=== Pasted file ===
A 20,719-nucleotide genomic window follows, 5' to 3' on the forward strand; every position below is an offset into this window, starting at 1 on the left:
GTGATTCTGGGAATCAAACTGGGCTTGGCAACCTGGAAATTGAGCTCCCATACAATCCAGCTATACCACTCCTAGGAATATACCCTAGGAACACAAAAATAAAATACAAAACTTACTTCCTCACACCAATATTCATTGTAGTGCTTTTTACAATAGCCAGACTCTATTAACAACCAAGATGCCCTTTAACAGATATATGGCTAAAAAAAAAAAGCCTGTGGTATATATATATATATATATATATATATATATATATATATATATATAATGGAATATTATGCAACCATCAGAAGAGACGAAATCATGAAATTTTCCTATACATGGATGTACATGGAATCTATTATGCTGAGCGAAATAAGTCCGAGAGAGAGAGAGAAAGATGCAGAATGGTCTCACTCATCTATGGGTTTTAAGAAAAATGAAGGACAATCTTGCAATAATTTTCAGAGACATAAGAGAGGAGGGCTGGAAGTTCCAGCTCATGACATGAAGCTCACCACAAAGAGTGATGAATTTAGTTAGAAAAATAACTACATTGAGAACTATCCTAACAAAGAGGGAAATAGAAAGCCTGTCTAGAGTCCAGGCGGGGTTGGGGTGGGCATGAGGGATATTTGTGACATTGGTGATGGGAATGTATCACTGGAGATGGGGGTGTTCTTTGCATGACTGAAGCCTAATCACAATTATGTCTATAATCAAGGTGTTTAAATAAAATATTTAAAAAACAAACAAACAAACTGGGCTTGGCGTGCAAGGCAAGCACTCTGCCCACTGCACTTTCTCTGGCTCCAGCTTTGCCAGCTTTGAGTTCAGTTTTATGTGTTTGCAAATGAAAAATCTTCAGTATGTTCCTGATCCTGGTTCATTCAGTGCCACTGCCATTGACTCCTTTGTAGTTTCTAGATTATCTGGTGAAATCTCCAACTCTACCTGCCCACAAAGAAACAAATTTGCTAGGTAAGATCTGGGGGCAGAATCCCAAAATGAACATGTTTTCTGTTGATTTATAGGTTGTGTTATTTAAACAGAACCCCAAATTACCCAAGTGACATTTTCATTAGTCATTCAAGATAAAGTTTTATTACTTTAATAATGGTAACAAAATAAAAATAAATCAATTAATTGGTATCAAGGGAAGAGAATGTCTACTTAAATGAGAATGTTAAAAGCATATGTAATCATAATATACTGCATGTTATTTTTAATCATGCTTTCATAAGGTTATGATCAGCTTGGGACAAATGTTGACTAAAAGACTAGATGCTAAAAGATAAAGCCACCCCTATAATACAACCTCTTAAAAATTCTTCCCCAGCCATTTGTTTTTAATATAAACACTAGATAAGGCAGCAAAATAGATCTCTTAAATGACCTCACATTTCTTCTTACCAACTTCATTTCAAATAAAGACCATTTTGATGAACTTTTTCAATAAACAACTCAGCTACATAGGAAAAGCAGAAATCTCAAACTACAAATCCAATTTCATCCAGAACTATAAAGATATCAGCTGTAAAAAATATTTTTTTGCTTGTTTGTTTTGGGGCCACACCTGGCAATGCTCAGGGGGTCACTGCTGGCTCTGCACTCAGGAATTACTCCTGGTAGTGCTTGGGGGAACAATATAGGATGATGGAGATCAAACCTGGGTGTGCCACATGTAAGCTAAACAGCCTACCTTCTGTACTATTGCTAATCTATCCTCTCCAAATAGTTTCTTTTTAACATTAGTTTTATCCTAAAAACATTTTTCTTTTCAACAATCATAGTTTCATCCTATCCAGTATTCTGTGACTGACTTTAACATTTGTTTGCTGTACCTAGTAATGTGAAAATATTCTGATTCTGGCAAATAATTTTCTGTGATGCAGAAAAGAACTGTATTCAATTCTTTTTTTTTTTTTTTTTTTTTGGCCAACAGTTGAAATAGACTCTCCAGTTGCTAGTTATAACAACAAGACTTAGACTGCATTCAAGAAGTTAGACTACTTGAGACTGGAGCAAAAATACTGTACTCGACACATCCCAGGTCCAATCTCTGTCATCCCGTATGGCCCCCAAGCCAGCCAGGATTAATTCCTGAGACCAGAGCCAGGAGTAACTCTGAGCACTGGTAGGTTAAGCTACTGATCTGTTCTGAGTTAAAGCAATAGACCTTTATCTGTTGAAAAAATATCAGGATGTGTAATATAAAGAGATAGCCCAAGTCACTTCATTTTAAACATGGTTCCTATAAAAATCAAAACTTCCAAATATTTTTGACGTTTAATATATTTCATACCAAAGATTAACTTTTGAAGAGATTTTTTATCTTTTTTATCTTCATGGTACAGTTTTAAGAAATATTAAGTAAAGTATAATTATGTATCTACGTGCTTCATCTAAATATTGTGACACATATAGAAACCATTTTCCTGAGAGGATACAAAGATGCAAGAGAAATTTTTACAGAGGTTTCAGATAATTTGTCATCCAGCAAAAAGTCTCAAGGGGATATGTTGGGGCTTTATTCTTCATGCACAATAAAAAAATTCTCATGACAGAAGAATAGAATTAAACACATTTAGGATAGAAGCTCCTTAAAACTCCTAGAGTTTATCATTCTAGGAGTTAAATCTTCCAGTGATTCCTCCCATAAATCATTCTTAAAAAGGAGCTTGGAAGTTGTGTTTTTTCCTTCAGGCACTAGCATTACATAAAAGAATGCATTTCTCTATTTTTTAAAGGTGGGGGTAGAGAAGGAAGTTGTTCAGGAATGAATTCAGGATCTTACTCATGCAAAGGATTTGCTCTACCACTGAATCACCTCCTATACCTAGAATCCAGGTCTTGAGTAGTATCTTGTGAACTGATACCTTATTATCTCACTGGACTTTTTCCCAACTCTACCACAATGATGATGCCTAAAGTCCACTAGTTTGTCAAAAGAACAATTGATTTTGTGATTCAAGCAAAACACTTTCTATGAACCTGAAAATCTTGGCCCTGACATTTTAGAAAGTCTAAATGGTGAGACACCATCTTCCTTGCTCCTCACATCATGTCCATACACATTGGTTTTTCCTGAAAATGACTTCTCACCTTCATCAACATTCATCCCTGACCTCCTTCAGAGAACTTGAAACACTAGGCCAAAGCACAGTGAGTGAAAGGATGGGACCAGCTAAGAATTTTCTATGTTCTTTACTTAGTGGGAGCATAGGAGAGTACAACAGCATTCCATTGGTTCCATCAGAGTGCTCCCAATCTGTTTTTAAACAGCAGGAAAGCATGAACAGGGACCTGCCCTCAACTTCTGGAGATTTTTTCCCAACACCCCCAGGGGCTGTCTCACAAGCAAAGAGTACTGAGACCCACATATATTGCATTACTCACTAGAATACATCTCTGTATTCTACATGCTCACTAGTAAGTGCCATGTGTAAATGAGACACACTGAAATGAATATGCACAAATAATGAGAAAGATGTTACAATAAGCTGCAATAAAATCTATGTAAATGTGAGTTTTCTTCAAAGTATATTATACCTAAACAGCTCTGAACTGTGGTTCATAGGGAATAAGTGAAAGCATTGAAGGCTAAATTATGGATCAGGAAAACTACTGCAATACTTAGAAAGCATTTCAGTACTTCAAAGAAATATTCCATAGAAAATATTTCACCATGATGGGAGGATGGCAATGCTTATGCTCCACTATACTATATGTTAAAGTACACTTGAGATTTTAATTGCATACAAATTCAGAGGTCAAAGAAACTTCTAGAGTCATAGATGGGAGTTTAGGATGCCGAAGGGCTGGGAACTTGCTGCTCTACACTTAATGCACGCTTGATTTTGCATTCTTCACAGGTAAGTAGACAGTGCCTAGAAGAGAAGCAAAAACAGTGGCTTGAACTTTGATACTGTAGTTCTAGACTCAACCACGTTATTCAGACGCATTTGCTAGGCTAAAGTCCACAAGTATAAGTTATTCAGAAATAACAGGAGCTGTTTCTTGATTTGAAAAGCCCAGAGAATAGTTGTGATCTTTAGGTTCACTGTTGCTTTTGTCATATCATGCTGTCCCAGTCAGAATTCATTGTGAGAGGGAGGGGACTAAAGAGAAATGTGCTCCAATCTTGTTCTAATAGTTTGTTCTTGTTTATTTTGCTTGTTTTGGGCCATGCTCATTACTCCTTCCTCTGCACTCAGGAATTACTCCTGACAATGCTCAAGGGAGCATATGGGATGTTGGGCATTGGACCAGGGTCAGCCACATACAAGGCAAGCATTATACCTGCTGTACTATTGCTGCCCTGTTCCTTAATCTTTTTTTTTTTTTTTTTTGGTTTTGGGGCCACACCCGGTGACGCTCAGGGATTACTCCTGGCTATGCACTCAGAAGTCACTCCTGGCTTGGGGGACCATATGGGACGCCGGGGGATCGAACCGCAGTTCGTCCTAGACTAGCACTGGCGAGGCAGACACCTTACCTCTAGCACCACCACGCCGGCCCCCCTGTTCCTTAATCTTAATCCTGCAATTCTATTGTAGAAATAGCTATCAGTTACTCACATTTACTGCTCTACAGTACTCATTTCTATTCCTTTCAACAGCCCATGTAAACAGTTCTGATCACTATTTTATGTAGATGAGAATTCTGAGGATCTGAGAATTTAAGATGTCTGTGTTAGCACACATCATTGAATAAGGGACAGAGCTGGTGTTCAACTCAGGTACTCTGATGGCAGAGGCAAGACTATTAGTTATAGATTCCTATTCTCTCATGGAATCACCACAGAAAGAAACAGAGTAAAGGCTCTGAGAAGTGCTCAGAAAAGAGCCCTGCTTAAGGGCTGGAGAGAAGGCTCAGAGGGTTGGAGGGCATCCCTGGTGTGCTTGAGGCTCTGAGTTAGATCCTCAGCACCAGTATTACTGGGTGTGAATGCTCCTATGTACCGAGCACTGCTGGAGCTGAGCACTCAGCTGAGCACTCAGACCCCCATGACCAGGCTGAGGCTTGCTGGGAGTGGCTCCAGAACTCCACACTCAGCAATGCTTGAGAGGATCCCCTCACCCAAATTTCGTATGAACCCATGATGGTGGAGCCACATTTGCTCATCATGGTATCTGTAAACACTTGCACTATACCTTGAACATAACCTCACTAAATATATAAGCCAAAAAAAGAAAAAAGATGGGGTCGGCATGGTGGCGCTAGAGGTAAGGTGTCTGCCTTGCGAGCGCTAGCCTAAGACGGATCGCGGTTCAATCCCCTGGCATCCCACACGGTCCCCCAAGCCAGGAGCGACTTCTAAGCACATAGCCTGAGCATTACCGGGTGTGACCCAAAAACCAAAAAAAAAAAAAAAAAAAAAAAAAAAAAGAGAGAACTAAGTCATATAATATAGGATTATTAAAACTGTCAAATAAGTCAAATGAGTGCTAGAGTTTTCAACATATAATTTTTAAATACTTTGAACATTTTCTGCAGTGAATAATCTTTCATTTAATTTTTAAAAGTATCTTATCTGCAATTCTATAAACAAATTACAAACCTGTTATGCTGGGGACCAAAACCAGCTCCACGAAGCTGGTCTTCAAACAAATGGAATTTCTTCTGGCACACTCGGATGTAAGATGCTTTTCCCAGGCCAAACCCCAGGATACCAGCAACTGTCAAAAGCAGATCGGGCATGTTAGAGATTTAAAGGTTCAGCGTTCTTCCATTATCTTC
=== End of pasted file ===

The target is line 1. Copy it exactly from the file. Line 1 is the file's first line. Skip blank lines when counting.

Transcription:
A 20,719-nucleotide genomic window follows, 5' to 3' on the forward strand; every position below is an offset into this window, starting at 1 on the left: